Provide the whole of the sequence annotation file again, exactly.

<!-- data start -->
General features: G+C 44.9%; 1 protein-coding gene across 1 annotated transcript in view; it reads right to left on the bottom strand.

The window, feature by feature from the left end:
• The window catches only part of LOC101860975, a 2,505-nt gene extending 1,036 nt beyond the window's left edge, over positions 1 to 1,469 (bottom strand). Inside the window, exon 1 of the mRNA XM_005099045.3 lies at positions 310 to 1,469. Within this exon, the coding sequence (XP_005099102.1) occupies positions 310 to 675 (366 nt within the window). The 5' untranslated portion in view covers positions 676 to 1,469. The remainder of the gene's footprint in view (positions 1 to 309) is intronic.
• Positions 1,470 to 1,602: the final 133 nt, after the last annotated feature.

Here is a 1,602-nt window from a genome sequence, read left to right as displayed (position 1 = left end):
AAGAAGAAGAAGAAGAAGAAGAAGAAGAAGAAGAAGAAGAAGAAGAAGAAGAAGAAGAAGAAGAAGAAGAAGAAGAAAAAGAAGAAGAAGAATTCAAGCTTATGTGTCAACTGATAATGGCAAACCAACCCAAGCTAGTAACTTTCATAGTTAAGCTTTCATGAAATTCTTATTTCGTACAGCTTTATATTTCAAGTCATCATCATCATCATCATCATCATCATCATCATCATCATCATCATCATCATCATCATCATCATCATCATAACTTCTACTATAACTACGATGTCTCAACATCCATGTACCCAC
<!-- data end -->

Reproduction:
General features: G+C 44.9%; 1 protein-coding gene across 1 annotated transcript in view; it reads right to left on the bottom strand.

The window, feature by feature from the left end:
• The window catches only part of LOC101860975, a 2,505-nt gene extending 1,036 nt beyond the window's left edge, over positions 1 to 1,469 (bottom strand). Inside the window, exon 1 of the mRNA XM_005099045.3 lies at positions 310 to 1,469. Within this exon, the coding sequence (XP_005099102.1) occupies positions 310 to 675 (366 nt within the window). The 5' untranslated portion in view covers positions 676 to 1,469. The remainder of the gene's footprint in view (positions 1 to 309) is intronic.
• Positions 1,470 to 1,602: the final 133 nt, after the last annotated feature.

Here is a 1,602-nt window from a genome sequence, read left to right as displayed (position 1 = left end):
AAGAAGAAGAAGAAGAAGAAGAAGAAGAAGAAGAAGAAGAAGAAGAAGAAGAAGAAGAAGAAGAAGAAGAAGAAGAAAAAGAAGAAGAAGAATTCAAGCTTATGTGTCAACTGATAATGGCAAACCAACCCAAGCTAGTAACTTTCATAGTTAAGCTTTCATGAAATTCTTATTTCGTACAGCTTTATATTTCAAGTCATCATCATCATCATCATCATCATCATCATCATCATCATCATCATCATCATCATCATCATCATCATCATAACTTCTACTATAACTACGATGTCTCAACATCCATGTACCCAC